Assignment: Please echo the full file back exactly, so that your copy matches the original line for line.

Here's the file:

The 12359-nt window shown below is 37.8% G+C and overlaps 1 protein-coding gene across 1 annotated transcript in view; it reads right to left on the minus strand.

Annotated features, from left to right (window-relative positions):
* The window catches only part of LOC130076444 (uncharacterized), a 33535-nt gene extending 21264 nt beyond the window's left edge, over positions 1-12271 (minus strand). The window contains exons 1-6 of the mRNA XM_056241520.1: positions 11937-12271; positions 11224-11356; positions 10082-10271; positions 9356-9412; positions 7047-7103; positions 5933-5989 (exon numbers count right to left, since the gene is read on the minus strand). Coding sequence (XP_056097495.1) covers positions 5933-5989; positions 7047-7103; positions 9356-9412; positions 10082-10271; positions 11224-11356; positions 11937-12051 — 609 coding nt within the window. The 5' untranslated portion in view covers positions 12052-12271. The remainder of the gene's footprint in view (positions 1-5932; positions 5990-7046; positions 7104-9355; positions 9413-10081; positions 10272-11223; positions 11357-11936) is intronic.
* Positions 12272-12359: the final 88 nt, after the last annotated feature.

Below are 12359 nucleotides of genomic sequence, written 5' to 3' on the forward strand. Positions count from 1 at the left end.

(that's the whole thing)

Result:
The 12359-nt window shown below is 37.8% G+C and overlaps 1 protein-coding gene across 1 annotated transcript in view; it reads right to left on the minus strand.

Annotated features, from left to right (window-relative positions):
* The window catches only part of LOC130076444 (uncharacterized), a 33535-nt gene extending 21264 nt beyond the window's left edge, over positions 1-12271 (minus strand). The window contains exons 1-6 of the mRNA XM_056241520.1: positions 11937-12271; positions 11224-11356; positions 10082-10271; positions 9356-9412; positions 7047-7103; positions 5933-5989 (exon numbers count right to left, since the gene is read on the minus strand). Coding sequence (XP_056097495.1) covers positions 5933-5989; positions 7047-7103; positions 9356-9412; positions 10082-10271; positions 11224-11356; positions 11937-12051 — 609 coding nt within the window. The 5' untranslated portion in view covers positions 12052-12271. The remainder of the gene's footprint in view (positions 1-5932; positions 5990-7046; positions 7104-9355; positions 9413-10081; positions 10272-11223; positions 11357-11936) is intronic.
* Positions 12272-12359: the final 88 nt, after the last annotated feature.

Below are 12359 nucleotides of genomic sequence, written 5' to 3' on the forward strand. Positions count from 1 at the left end.